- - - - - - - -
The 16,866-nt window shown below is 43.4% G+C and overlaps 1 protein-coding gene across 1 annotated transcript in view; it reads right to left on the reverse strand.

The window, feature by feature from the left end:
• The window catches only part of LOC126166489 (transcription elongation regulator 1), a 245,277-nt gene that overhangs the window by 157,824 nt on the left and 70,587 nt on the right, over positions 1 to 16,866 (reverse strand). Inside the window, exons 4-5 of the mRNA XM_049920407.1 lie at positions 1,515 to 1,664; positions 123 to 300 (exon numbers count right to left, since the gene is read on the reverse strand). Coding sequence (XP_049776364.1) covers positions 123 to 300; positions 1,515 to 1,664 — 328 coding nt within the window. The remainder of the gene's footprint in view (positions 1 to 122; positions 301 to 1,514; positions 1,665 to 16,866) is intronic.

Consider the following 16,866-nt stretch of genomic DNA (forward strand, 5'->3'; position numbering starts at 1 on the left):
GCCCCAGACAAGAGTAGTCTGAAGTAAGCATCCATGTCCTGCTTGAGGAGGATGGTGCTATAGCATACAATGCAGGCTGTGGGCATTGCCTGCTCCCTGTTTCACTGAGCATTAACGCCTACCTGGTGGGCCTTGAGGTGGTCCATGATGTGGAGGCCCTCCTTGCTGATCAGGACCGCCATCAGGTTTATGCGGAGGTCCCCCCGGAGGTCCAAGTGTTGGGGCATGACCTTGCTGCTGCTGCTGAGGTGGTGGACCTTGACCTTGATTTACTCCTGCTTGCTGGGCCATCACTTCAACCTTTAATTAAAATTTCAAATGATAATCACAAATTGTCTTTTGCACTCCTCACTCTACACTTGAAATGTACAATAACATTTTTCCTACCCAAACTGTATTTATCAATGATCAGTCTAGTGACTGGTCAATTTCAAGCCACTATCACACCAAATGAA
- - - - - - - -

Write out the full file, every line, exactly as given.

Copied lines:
The 16,866-nt window shown below is 43.4% G+C and overlaps 1 protein-coding gene across 1 annotated transcript in view; it reads right to left on the reverse strand.

The window, feature by feature from the left end:
• The window catches only part of LOC126166489 (transcription elongation regulator 1), a 245,277-nt gene that overhangs the window by 157,824 nt on the left and 70,587 nt on the right, over positions 1 to 16,866 (reverse strand). Inside the window, exons 4-5 of the mRNA XM_049920407.1 lie at positions 1,515 to 1,664; positions 123 to 300 (exon numbers count right to left, since the gene is read on the reverse strand). Coding sequence (XP_049776364.1) covers positions 123 to 300; positions 1,515 to 1,664 — 328 coding nt within the window. The remainder of the gene's footprint in view (positions 1 to 122; positions 301 to 1,514; positions 1,665 to 16,866) is intronic.

Consider the following 16,866-nt stretch of genomic DNA (forward strand, 5'->3'; position numbering starts at 1 on the left):
GCCCCAGACAAGAGTAGTCTGAAGTAAGCATCCATGTCCTGCTTGAGGAGGATGGTGCTATAGCATACAATGCAGGCTGTGGGCATTGCCTGCTCCCTGTTTCACTGAGCATTAACGCCTACCTGGTGGGCCTTGAGGTGGTCCATGATGTGGAGGCCCTCCTTGCTGATCAGGACCGCCATCAGGTTTATGCGGAGGTCCCCCCGGAGGTCCAAGTGTTGGGGCATGACCTTGCTGCTGCTGCTGAGGTGGTGGACCTTGACCTTGATTTACTCCTGCTTGCTGGGCCATCACTTCAACCTTTAATTAAAATTTCAAATGATAATCACAAATTGTCTTTTGCACTCCTCACTCTACACTTGAAATGTACAATAACATTTTTCCTACCCAAACTGTATTTATCAATGATCAGTCTAGTGACTGGTCAATTTCAAGCCACTATCACACCAAATGAA